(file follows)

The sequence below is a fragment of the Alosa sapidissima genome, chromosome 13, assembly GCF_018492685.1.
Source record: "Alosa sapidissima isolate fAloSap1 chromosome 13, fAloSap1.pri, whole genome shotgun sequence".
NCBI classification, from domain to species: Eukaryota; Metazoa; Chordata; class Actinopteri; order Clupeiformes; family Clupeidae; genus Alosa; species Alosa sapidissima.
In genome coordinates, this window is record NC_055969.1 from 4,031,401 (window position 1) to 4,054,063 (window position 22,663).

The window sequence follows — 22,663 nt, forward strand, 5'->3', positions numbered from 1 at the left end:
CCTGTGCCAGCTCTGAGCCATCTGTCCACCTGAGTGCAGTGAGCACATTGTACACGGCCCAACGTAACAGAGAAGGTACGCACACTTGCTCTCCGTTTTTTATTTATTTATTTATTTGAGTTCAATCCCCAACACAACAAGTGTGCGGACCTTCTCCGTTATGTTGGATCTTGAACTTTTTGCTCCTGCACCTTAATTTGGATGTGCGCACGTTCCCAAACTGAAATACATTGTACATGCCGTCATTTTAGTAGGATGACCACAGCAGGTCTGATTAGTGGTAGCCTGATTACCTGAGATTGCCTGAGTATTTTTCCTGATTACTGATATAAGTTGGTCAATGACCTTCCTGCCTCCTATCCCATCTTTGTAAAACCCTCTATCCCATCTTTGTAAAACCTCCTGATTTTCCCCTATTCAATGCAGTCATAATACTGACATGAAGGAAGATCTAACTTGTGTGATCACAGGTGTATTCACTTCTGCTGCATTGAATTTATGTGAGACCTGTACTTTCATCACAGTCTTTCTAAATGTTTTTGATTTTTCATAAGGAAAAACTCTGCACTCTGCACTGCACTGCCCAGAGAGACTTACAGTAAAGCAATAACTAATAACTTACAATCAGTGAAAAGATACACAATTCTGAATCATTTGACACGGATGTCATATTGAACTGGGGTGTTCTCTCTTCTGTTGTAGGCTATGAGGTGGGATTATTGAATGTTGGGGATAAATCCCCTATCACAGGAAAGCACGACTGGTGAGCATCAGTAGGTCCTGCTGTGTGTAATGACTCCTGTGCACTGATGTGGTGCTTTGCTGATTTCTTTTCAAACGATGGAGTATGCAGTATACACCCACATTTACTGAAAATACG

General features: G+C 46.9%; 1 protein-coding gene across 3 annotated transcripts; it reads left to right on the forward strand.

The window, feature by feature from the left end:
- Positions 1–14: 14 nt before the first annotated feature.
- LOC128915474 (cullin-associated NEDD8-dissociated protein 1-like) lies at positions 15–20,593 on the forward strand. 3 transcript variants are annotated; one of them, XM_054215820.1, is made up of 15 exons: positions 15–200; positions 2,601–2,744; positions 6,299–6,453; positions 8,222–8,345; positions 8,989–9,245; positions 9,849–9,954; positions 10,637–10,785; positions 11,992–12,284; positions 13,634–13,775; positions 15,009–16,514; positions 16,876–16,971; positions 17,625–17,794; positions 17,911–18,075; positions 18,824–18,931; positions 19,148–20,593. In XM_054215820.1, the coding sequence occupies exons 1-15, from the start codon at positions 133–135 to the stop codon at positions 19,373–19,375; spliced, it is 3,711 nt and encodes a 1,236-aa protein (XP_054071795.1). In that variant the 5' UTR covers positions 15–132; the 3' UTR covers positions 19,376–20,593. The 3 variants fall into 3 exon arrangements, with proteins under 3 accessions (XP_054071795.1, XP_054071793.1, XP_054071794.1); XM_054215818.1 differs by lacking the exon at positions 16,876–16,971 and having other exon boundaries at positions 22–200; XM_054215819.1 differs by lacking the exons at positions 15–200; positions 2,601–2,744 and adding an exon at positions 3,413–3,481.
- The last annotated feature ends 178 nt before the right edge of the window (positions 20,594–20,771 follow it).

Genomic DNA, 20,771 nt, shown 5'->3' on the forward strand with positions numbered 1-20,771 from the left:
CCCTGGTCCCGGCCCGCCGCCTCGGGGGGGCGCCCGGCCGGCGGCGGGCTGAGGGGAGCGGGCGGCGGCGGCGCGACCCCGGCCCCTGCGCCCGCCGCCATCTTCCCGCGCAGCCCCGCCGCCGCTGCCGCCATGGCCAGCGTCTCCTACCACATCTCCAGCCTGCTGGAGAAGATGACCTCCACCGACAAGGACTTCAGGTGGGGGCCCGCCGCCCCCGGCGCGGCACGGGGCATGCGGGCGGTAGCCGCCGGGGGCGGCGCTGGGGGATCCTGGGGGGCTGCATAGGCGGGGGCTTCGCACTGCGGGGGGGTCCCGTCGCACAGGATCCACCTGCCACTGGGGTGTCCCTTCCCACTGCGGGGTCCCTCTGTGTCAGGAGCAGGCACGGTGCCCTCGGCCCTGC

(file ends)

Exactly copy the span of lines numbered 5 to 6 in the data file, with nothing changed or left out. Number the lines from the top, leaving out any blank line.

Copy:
The window sequence follows — 22,663 nt, forward strand, 5'->3', positions numbered from 1 at the left end:
CCTGTGCCAGCTCTGAGCCATCTGTCCACCTGAGTGCAGTGAGCACATTGTACACGGCCCAACGTAACAGAGAAGGTACGCACACTTGCTCTCCGTTTTTTATTTATTTATTTATTTGAGTTCAATCCCCAACACAACAAGTGTGCGGACCTTCTCCGTTATGTTGGATCTTGAACTTTTTGCTCCTGCACCTTAATTTGGATGTGCGCACGTTCCCAAACTGAAATACATTGTACATGCCGTCATTTTAGTAGGATGACCACAGCAGGTCTGATTAGTGGTAGCCTGATTACCTGAGATTGCCTGAGTATTTTTCCTGATTACTGATATAAGTTGGTCAATGACCTTCCTGCCTCCTATCCCATCTTTGTAAAACCCTCTATCCCATCTTTGTAAAACCTCCTGATTTTCCCCTATTCAATGCAGTCATAATACTGACATGAAGGAAGATCTAACTTGTGTGATCACAGGTGTATTCACTTCTGCTGCATTGAATTTATGTGAGACCTGTACTTTCATCACAGTCTTTCTAAATGTTTTTGATTTTTCATAAGGAAAAACTCTGCACTCTGCACTGCACTGCCCAGAGAGACTTACAGTAAAGCAATAACTAATAACTTACAATCAGTGAAAAGATACACAATTCTGAATCATTTGACACGGATGTCATATTGAACTGGGGTGTTCTCTCTTCTGTTGTAGGCTATGAGGTGGGATTATTGAATGTTGGGGATAAATCCCCTATCACAGGAAAGCACGACTGGTGAGCATCAGTAGGTCCTGCTGTGTGTAATGACTCCTGTGCACTGATGTGGTGCTTTGCTGATTTCTTTTCAAACGATGGAGTATGCAGTATACACCCACATTTACTGAAAATACG